Usually (not always) but these kinds of people at least do have some sense when it comes to answering this question. Not many of them have the uh.. bits to say “Why Jane I intend for you to fix it and make it better” most will wander away to the next poor victim.

      Typically it’s a good indicator to them that you aren’t on their list of people who will bail them out or crutch them up.

      Reply
    3. Anna Held

      This. Carolyn Hax recommends this a lot in personal relationships, too — a calm “Oh, I’m sorry you’re dealing with X. What are you going to do about that?” when they’re expecting advice and validation can very powerful. (She’d also point out that people are people and relationships are relationships, whether it’s romantic, familial, or professional.)

      Reply
    4. Weyrwoman

      I really wish I’d thought to use that kind of question when I got stuck with a coworker who sat across from me and did the same emotional crap.

      Reply
  13. Sara without an H

    With regard to your apparently clueless manager — Since this woman has a “personal mentorship squad/clean-up crew,” he may not be entirely aware of what a disaster this woman is. (He should, but I know from experience that many managers will avoid dealing with personnel issues until they reach a certain level of awfulness.) You, and probably some of your co-workers, need to calmly but firmly refuse to clean up any more messes. Let her cope on her own and he may have no choice but to actually manage her.

    Reply
    1. A Nickname for AAM

      On the contrary. He may be well aware of what a disaster this woman is, which is WHY he is avoiding dealing with her.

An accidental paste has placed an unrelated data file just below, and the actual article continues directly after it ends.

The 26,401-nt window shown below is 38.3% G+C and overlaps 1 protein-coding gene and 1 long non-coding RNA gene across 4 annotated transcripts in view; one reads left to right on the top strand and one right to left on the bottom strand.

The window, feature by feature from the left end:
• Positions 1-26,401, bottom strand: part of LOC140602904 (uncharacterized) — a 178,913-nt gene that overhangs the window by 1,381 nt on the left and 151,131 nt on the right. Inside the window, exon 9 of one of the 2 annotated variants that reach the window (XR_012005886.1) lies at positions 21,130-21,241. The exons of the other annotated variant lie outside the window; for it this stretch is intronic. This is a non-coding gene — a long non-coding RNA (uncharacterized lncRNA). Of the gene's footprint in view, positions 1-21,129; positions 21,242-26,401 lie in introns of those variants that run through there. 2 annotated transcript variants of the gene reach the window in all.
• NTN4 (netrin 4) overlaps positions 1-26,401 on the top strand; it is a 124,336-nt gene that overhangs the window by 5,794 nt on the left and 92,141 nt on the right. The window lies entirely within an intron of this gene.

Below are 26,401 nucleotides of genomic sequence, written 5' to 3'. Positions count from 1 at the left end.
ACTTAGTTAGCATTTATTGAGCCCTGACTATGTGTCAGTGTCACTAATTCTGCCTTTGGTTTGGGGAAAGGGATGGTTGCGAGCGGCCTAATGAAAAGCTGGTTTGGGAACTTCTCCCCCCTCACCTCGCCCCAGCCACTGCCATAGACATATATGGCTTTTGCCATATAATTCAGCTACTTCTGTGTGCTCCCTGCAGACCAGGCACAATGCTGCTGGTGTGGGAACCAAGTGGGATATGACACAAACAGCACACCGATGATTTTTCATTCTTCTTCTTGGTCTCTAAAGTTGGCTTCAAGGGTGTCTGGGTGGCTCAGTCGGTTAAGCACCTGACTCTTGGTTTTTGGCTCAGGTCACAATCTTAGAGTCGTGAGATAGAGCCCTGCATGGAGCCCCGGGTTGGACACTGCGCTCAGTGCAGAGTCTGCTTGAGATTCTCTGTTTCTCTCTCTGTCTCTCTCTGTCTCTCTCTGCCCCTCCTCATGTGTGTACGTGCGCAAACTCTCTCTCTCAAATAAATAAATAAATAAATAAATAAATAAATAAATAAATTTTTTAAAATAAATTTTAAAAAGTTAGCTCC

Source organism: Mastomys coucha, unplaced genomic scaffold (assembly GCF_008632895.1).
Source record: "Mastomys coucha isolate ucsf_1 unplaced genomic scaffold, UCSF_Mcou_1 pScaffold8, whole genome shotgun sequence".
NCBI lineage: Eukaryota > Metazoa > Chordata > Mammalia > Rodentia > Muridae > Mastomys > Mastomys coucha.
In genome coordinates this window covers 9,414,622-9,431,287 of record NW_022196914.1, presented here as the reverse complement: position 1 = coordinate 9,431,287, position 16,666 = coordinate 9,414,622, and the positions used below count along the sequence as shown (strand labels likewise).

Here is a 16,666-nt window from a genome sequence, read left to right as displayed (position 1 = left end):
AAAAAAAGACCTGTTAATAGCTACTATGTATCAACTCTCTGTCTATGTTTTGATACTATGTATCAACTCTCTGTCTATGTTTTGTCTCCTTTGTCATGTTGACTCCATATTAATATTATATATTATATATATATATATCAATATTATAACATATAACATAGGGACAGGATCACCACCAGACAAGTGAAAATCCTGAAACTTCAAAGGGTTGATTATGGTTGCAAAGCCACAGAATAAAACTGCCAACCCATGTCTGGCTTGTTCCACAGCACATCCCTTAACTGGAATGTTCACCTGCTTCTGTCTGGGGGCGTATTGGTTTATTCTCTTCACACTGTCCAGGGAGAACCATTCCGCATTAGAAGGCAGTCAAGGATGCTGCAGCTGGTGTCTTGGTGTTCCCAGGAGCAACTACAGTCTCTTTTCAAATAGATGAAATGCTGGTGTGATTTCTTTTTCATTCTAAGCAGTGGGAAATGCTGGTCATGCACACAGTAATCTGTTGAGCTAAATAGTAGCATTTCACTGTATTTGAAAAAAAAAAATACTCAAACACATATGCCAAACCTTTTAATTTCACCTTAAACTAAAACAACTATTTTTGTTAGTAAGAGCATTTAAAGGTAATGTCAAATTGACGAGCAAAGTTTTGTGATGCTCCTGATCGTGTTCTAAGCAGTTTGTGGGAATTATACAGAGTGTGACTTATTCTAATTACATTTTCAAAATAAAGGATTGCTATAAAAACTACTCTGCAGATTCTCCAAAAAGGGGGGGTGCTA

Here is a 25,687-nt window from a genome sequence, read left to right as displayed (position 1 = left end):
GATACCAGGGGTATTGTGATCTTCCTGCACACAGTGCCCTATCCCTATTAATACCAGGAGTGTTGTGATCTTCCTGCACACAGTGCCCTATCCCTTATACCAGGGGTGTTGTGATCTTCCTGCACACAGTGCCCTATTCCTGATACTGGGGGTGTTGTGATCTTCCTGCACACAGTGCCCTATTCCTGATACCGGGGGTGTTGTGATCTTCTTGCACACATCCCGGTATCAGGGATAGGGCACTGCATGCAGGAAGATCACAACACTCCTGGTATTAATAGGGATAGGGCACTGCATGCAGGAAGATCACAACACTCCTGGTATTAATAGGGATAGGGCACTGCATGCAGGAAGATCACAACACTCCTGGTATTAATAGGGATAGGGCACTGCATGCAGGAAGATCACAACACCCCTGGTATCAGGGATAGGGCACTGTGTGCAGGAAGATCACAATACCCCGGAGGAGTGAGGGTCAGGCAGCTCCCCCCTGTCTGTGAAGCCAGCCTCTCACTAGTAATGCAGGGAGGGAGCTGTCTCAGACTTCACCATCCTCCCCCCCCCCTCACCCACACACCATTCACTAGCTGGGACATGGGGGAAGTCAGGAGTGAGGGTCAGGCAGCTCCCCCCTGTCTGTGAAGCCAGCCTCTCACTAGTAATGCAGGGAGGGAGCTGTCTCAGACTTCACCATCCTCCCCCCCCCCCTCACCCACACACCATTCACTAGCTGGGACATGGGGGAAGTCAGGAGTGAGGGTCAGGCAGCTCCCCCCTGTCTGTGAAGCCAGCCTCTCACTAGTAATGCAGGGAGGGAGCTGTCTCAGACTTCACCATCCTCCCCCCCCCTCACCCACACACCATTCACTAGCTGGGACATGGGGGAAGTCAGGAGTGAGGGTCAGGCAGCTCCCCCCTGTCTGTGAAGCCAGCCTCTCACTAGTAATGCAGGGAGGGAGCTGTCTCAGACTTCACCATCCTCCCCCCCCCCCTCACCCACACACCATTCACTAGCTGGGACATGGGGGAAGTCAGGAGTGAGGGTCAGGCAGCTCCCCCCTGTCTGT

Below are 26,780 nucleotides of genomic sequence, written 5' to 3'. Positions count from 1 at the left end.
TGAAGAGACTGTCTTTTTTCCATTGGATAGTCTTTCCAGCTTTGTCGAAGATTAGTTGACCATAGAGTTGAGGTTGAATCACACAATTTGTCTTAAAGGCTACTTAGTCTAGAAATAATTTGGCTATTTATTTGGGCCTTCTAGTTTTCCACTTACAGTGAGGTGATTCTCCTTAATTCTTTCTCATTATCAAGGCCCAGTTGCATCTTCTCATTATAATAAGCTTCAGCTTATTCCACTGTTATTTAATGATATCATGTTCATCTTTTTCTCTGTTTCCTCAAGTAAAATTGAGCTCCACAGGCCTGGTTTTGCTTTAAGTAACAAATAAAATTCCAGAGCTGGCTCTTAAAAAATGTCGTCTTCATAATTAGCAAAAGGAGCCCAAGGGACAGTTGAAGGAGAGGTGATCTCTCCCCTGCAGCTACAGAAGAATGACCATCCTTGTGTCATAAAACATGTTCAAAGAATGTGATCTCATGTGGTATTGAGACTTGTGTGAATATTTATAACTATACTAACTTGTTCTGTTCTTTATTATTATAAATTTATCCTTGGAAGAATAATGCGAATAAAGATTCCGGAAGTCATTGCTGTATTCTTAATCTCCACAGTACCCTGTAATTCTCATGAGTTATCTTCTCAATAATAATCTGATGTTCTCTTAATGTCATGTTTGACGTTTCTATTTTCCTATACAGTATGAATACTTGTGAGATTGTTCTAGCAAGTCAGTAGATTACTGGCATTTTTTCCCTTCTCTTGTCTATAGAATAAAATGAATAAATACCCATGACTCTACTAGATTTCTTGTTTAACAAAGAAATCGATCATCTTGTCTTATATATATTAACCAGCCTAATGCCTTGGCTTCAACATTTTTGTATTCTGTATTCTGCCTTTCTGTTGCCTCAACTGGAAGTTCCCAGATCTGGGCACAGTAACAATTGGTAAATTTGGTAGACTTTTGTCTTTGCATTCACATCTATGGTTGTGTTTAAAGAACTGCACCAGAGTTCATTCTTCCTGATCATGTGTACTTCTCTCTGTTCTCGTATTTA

In my experience, people like this, when fired, explode. They will file inaccurate, highly exaggerated, scorched-earth complaints against as many people as they can, to as many people as they can. They typically pick people who have to take what they’re saying seriously (HR, your boss’s boss) because they have no relationship with the boss and the person in question and are unaware that the person is a Boatload o’ Nuts. They create a ton of headaches for the people they’re accusing, which even when the truth comes out, reflects poorly on that supervisor because people will always associate him with being “the guy responsible for dealing with this mess.”

      Because she’s made a loud hullabaloo about “workplace sexism,” anyone who’s been even remotely unsupportive of her is going to be called a sexist, discriminating against her mental disorder (imposter syndrome/anxiety), and/or creating a hostile work environment (“stealing” her assignments, failing to “support her”, failing to “recognize her contributions.”)

      Chances are he’s just waiting for her to do something that ticks a mandatory termination box so he can be done with her without the drama.

      Reply
    2. Safetykats